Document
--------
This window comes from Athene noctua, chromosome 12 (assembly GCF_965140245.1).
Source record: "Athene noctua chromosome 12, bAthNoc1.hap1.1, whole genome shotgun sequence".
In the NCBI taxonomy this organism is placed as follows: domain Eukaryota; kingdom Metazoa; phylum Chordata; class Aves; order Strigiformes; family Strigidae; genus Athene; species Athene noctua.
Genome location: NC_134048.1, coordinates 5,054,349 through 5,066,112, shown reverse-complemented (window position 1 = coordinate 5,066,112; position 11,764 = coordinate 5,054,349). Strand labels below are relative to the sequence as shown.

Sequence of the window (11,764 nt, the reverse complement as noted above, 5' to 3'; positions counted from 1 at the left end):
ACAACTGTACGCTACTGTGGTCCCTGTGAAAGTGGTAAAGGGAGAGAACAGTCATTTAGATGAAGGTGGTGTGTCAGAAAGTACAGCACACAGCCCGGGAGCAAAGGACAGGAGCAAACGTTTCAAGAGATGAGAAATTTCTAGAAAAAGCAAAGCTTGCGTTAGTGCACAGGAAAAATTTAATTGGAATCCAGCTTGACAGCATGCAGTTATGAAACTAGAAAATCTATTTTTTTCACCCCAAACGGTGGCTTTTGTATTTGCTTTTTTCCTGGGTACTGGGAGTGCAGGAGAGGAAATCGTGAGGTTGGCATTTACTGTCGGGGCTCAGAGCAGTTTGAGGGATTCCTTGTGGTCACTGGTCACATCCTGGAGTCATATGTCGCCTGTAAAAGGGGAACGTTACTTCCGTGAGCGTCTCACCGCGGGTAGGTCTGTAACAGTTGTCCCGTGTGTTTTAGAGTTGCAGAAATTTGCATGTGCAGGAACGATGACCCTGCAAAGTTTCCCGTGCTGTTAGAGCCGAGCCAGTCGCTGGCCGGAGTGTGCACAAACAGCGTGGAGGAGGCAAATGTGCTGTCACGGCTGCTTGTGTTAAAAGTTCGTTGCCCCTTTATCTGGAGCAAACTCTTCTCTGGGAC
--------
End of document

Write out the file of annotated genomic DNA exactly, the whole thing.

This window comes from Athene noctua, chromosome 12 (assembly GCF_965140245.1).
Source record: "Athene noctua chromosome 12, bAthNoc1.hap1.1, whole genome shotgun sequence".
In the NCBI taxonomy this organism is placed as follows: domain Eukaryota; kingdom Metazoa; phylum Chordata; class Aves; order Strigiformes; family Strigidae; genus Athene; species Athene noctua.
Genome location: NC_134048.1, coordinates 5,054,349 through 5,066,112, shown reverse-complemented (window position 1 = coordinate 5,066,112; position 11,764 = coordinate 5,054,349). Strand labels below are relative to the sequence as shown.

Sequence of the window (11,764 nt, the reverse complement as noted above, 5' to 3'; positions counted from 1 at the left end):
ACAACTGTACGCTACTGTGGTCCCTGTGAAAGTGGTAAAGGGAGAGAACAGTCATTTAGATGAAGGTGGTGTGTCAGAAAGTACAGCACACAGCCCGGGAGCAAAGGACAGGAGCAAACGTTTCAAGAGATGAGAAATTTCTAGAAAAAGCAAAGCTTGCGTTAGTGCACAGGAAAAATTTAATTGGAATCCAGCTTGACAGCATGCAGTTATGAAACTAGAAAATCTATTTTTTTCACCCCAAACGGTGGCTTTTGTATTTGCTTTTTTCCTGGGTACTGGGAGTGCAGGAGAGGAAATCGTGAGGTTGGCATTTACTGTCGGGGCTCAGAGCAGTTTGAGGGATTCCTTGTGGTCACTGGTCACATCCTGGAGTCATATGTCGCCTGTAAAAGGGGAACGTTACTTCCGTGAGCGTCTCACCGCGGGTAGGTCTGTAACAGTTGTCCCGTGTGTTTTAGAGTTGCAGAAATTTGCATGTGCAGGAACGATGACCCTGCAAAGTTTCCCGTGCTGTTAGAGCCGAGCCAGTCGCTGGCCGGAGTGTGCACAAACAGCGTGGAGGAGGCAAATGTGCTGTCACGGCTGCTTGTGTTAAAAGTTCGTTGCCCCTTTATCTGGAGCAAACTCTTCTCTGGGAC